Dr. Mahadevan continues to be successful in challenging the status quo and changing teachers’ convictions about inclusion by providing educational approaches, such as incorporating universal design into courses and strategies for accommodating and modifying curriculum, so that it is accessible to all Texas students. Dr. Lakshmi Mahadevan is an educator whose star will continue to shine brightly for many years to come.
2013 Legislator of the Year Award
Senator Tom Harkin (D-IA) once stated, “Education is the key to success in this country. It has the ability to transform an individual’s life and give them opportunities above and beyond the generations that came before them. Every American should have a chance at an outstanding, well-rounded education.” Indeed, education transformed Senator Harkin’s life, and as a result, he has tirelessly worked to guarantee that each American has access to a quality education. Senator Harkin attended Iowa State University on a Navy ROTC scholarship, earning a degree in government and economics. He actively served the Navy as a jet pilot for 5 years after graduation. In 1969 Senator Harkin accompanied Congressman Neal Smith to South Vietnam, where he independently investigated and photographed the plight of political prisoners. Life magazine published those images resulting in the release of hundreds of abused prisoners.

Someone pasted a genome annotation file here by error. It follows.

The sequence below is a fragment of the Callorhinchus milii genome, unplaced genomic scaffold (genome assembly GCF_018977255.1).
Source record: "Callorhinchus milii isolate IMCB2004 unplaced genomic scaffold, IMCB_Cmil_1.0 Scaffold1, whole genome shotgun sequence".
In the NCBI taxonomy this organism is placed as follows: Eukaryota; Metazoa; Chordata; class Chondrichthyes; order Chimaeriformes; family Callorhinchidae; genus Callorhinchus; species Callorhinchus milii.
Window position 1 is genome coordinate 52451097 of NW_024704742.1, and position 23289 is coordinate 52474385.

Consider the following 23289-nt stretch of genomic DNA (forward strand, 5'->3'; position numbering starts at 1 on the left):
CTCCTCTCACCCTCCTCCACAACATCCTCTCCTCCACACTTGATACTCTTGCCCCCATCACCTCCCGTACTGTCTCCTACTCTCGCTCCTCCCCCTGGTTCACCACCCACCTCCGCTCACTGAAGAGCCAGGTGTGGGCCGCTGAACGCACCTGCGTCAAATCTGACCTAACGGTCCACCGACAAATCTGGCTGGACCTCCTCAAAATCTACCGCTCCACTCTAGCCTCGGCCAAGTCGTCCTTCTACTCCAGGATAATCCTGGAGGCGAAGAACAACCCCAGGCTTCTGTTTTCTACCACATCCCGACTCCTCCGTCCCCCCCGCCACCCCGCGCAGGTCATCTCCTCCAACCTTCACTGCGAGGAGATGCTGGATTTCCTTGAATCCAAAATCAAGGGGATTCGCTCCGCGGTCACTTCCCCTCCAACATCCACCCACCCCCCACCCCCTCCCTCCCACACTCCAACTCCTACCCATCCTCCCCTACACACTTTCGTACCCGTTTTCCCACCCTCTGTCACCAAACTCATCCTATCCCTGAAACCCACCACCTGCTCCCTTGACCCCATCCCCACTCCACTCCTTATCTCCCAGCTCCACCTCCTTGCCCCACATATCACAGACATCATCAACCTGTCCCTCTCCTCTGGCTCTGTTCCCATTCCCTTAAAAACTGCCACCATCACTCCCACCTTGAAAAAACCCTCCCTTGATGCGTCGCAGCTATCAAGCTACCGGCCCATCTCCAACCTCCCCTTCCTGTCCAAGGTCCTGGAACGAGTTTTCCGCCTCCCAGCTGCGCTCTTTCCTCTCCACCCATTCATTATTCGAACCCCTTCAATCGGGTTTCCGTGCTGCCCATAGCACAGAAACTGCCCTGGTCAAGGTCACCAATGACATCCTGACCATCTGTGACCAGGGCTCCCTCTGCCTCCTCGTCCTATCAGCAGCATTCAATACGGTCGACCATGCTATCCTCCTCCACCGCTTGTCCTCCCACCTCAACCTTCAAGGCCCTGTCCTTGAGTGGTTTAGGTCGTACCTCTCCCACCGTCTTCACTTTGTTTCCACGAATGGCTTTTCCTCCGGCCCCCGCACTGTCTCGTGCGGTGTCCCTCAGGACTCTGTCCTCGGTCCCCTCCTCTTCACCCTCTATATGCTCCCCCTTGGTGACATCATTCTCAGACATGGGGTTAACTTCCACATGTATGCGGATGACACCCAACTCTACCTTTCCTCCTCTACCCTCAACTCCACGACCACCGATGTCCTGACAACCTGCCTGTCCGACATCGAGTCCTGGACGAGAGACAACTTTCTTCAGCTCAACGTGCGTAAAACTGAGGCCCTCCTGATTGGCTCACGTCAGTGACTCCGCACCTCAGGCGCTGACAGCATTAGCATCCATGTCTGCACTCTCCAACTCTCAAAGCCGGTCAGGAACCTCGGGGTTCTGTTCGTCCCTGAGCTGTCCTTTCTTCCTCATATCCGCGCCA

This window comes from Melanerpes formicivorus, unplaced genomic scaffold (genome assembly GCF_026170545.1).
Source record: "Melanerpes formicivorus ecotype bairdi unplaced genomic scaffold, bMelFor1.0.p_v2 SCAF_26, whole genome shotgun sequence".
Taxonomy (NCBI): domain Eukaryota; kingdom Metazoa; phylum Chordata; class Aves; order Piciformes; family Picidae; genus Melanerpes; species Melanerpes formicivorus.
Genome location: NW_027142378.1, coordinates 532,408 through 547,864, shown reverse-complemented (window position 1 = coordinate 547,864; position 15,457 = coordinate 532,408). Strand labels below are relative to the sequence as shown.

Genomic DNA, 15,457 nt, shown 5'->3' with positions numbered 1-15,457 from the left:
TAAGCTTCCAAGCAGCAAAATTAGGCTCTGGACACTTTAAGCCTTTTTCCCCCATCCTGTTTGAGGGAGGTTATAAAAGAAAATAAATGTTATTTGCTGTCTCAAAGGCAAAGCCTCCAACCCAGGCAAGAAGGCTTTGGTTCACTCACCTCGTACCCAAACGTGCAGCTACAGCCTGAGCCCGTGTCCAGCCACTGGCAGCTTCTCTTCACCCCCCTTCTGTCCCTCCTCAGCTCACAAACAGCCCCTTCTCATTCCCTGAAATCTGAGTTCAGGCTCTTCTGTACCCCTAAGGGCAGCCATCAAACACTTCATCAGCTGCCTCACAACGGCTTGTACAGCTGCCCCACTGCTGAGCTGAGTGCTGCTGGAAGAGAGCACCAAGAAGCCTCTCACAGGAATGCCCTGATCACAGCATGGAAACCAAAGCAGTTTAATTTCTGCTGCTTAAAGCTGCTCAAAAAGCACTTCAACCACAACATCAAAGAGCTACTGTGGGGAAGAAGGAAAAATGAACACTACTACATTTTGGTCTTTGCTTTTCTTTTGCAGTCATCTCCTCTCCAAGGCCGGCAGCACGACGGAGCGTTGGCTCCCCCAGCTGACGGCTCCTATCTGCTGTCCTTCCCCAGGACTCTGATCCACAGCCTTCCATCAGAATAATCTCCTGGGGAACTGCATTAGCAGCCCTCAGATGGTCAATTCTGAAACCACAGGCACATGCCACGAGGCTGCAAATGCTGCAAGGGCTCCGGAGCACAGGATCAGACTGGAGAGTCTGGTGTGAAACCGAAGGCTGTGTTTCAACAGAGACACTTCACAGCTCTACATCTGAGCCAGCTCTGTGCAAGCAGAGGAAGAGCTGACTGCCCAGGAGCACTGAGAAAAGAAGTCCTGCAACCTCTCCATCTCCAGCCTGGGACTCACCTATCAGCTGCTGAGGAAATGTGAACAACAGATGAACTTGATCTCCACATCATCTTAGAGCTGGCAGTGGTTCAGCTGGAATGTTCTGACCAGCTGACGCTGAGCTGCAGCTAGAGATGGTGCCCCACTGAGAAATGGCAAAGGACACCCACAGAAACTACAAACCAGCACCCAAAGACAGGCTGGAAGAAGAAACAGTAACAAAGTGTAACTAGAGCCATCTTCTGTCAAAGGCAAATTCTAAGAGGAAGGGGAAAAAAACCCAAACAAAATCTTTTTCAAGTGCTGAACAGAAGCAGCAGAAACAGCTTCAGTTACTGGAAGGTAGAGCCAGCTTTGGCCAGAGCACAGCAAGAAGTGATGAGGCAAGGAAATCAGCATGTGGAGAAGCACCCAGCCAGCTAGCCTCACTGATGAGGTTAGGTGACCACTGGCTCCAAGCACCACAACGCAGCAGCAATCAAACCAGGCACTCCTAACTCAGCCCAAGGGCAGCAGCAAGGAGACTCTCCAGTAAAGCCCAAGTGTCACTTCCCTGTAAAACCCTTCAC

Once stateside, Senator Harkin continued to be an advocate for the oppressed. Before being elected in 1974 to Iowa’s Fifth Congressional District, he worked with Legal Aid, assisting low-income Iowans who could not afford legal help. Senator Harkin served in the U.S. House of Representatives for 10 years before challenging, and ousting, the incumbent senator. Senator Harkin continued to commit to bettering the lives of others with groundbreaking legislation such as the Americans with Disabilities Act. As a member of the Senate Health, Education, Labor, and Pensions (HELP) Committee (which he chaired from 2009), Senator Harkin has led efforts to modernize America’s school infrastructure, reduce class size, increase access to computers and the Internet, expand career counseling for students, and provide professional development for educators and administrators.